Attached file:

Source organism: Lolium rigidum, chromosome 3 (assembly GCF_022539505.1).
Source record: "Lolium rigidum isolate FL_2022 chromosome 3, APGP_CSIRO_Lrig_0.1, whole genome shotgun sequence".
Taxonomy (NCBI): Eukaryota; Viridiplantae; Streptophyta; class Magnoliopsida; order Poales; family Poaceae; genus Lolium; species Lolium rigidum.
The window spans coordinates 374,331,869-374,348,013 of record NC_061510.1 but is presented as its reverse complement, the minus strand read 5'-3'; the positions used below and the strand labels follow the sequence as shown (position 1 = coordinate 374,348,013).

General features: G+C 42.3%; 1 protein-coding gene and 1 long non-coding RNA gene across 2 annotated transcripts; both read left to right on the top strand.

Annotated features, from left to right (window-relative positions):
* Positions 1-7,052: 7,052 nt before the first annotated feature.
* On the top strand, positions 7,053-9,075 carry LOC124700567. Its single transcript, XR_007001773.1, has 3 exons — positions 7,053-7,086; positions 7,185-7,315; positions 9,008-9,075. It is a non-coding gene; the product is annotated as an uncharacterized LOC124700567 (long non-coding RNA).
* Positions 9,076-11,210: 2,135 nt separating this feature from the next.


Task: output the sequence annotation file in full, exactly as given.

Source organism: Lolium rigidum, chromosome 3 (assembly GCF_022539505.1).
Source record: "Lolium rigidum isolate FL_2022 chromosome 3, APGP_CSIRO_Lrig_0.1, whole genome shotgun sequence".
Taxonomy (NCBI): Eukaryota; Viridiplantae; Streptophyta; class Magnoliopsida; order Poales; family Poaceae; genus Lolium; species Lolium rigidum.
The window spans coordinates 374,331,869-374,348,013 of record NC_061510.1 but is presented as its reverse complement, the minus strand read 5'-3'; the positions used below and the strand labels follow the sequence as shown (position 1 = coordinate 374,348,013).

General features: G+C 42.3%; 1 protein-coding gene and 1 long non-coding RNA gene across 2 annotated transcripts; both read left to right on the top strand.

Annotated features, from left to right (window-relative positions):
* Positions 1-7,052: 7,052 nt before the first annotated feature.
* On the top strand, positions 7,053-9,075 carry LOC124700567. Its single transcript, XR_007001773.1, has 3 exons — positions 7,053-7,086; positions 7,185-7,315; positions 9,008-9,075. It is a non-coding gene; the product is annotated as an uncharacterized LOC124700567 (long non-coding RNA).
* Positions 9,076-11,210: 2,135 nt separating this feature from the next.